Breaking the thermal mould

Heat lost through conventionally-wrapped parapets is a common complaint among architects, so an efficient space-saving alternative is welcome, says Schöck’s Chris Willett.

In a similar way to the thermal insulation issues manifested with balconies, in the case of parapet connections energy is seamlessly transferred through the thermal barrier. In addition, a link between the wall and ceiling can have a shape-dependent impact on the exterior corner, potentially affecting the exterior to interior surface ratio. Anchoring parapets onto a wall or ceiling also presents a material-related thermal bridge compara- ble to a balcony connection.

The conventional method of insulating parapets is to wrap the perimeter of the wall with an insulation barrier to make the parapet part of the heated building mass. As a result, the heat outflow is reduced; however, the loss of energy is still several times higher than when a structural thermal break is incorporated.

However when the parapet is thermally separated at ceiling level by a thermal break, it sits outside of the heated building mass. The two diagrams on the following page demonstrate heat loss from a parapet with insulation wrapped along its length and a parapet construction using a thermal break. They show that more heat is being lost through the wrapped insulation along the circumference, while in the case of the thermal break, barely any energy escapes through the load-bearing thermal insulation element.

Low U-values

Beyond being an effective insulant, thermal breaks offer more design flexibility as they can connect structurally at specific points. In fact, the levels of insulation achieved when a thermal break is employed are so significant that the solution is a viable choice on Passivhaus schemes.

Indeed, the thermal break is assessed as a ‘Certified Passivhaus Component’, provides BBA Certification, LABC Registration and NHBC approval and meets full compliance with UK Building Regulations. The temperature factor used to indicate condensation risk for occupants in residential or commercial buildings – the (fRsi) value that must be equal to, or greater than 0.75 or 0.50 respectively – is comfortably met by incorporating the solution.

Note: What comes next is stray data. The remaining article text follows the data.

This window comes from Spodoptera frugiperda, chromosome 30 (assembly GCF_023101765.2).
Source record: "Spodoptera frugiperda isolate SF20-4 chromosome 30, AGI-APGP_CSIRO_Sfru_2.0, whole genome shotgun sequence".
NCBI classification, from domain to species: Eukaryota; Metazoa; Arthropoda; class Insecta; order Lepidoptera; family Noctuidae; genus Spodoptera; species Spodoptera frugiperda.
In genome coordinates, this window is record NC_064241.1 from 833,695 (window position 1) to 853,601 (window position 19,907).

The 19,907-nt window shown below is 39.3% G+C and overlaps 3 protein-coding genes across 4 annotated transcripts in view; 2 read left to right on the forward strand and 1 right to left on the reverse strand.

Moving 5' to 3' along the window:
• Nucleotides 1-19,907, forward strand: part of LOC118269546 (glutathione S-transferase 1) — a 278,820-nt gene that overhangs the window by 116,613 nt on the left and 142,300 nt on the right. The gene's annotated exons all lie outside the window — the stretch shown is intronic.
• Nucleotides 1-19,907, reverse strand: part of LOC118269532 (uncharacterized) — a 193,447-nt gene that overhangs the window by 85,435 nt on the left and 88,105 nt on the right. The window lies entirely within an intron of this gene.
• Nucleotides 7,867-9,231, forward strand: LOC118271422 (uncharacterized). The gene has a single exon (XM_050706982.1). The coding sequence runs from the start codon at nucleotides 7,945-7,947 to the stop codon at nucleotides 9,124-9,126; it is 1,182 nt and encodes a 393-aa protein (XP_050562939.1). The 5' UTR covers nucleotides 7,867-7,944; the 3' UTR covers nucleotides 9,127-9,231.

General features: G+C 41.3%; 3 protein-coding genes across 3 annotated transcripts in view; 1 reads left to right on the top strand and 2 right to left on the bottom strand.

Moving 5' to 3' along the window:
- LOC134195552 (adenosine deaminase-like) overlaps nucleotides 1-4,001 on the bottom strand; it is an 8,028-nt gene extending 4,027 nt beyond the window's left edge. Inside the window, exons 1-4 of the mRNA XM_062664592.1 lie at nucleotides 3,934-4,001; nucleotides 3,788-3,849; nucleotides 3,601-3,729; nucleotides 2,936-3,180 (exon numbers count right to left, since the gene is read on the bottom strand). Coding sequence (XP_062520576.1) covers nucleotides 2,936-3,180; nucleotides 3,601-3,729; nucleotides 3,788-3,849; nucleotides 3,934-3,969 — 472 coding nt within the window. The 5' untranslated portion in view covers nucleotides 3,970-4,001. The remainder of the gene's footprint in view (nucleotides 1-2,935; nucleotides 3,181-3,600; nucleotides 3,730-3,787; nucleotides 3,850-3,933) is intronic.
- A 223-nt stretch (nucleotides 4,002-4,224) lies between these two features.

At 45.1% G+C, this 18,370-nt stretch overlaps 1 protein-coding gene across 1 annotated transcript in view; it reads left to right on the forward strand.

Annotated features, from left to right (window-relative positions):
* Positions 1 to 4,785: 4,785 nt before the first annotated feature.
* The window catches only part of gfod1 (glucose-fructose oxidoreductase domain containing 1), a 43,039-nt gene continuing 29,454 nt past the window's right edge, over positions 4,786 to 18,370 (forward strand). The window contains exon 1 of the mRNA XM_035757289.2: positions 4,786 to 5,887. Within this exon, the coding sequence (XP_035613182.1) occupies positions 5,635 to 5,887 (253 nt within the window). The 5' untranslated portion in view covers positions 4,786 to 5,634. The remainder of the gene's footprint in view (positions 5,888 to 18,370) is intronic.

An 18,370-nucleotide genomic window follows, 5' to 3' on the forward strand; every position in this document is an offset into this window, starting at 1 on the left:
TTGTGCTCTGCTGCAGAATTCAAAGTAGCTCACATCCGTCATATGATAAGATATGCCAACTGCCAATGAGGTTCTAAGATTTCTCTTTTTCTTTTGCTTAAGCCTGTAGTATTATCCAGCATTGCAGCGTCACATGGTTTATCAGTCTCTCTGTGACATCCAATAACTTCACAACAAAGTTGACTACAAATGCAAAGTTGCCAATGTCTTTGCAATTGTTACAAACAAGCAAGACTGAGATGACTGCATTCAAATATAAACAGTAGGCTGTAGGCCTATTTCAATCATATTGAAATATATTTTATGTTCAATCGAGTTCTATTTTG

In addition, the solution is compliant with the Government Standard Assessment Procedure, SAP 2012 concerning carbon emissions from buildings and respectively heat losses through non-repeating
thermal bridges.

Parapets incorporating thermal breaks are also designed for low maintenance, as opposed to wrapped components that are prone to damage and, inevitably, repair and maintenance outlay. This is particularly the case in areas where railings or covers pierce the insulating layer. With thermally-separated parapets however, railings and covers can be attached directly into concrete.

Another significant benefit is that extra useable terrace area is released because there is no thermal insulation applied on the internal surface. Thermally-separated parapets are also durable and water impermeable, minimising maintenance costs and the potential for expensive restorations due to waterproofing problems.

Cost savings

Recently, an independent cost analysis undertaken by Andrews Eades Chartered Surveyors involving two 12.5 metre-long parapet constructions: a conventional parapet construction detail and a second detail incorporating the structural thermal break with a spacing of 1.25 metres. Comparisons of construction costs show initial cost savings through the use of thermally-separated parapets of up to 10 per cent depending on the structure.

The reason for this is simplification of the formwork process, as well as the detailing of the rear of the parapet.

Chris Willett is managing director of Schöck